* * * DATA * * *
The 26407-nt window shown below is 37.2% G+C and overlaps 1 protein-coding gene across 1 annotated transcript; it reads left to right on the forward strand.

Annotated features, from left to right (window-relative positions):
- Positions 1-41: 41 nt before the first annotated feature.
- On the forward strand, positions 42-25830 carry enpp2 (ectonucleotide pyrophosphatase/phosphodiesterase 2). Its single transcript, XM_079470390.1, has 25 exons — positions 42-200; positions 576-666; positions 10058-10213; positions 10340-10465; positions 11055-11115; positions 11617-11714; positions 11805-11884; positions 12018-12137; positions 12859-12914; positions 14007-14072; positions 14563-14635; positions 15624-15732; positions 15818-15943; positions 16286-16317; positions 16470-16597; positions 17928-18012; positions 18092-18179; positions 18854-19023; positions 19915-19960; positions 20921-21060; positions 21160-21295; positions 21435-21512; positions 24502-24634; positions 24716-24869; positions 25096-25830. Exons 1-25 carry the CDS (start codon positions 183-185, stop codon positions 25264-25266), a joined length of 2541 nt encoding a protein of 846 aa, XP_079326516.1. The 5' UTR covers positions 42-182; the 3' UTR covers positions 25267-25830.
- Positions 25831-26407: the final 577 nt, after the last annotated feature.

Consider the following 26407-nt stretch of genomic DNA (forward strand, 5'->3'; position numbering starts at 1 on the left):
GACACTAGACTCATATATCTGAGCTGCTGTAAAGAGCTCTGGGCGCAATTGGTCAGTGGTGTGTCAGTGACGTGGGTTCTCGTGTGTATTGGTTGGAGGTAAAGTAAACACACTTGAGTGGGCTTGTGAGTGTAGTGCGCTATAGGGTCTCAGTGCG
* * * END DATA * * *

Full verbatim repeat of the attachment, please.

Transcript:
The 26407-nt window shown below is 37.2% G+C and overlaps 1 protein-coding gene across 1 annotated transcript; it reads left to right on the forward strand.

Annotated features, from left to right (window-relative positions):
- Positions 1-41: 41 nt before the first annotated feature.
- On the forward strand, positions 42-25830 carry enpp2 (ectonucleotide pyrophosphatase/phosphodiesterase 2). Its single transcript, XM_079470390.1, has 25 exons — positions 42-200; positions 576-666; positions 10058-10213; positions 10340-10465; positions 11055-11115; positions 11617-11714; positions 11805-11884; positions 12018-12137; positions 12859-12914; positions 14007-14072; positions 14563-14635; positions 15624-15732; positions 15818-15943; positions 16286-16317; positions 16470-16597; positions 17928-18012; positions 18092-18179; positions 18854-19023; positions 19915-19960; positions 20921-21060; positions 21160-21295; positions 21435-21512; positions 24502-24634; positions 24716-24869; positions 25096-25830. Exons 1-25 carry the CDS (start codon positions 183-185, stop codon positions 25264-25266), a joined length of 2541 nt encoding a protein of 846 aa, XP_079326516.1. The 5' UTR covers positions 42-182; the 3' UTR covers positions 25267-25830.
- Positions 25831-26407: the final 577 nt, after the last annotated feature.

Consider the following 26407-nt stretch of genomic DNA (forward strand, 5'->3'; position numbering starts at 1 on the left):
GACACTAGACTCATATATCTGAGCTGCTGTAAAGAGCTCTGGGCGCAATTGGTCAGTGGTGTGTCAGTGACGTGGGTTCTCGTGTGTATTGGTTGGAGGTAAAGTAAACACACTTGAGTGGGCTTGTGAGTGTAGTGCGCTATAGGGTCTCAGTGCG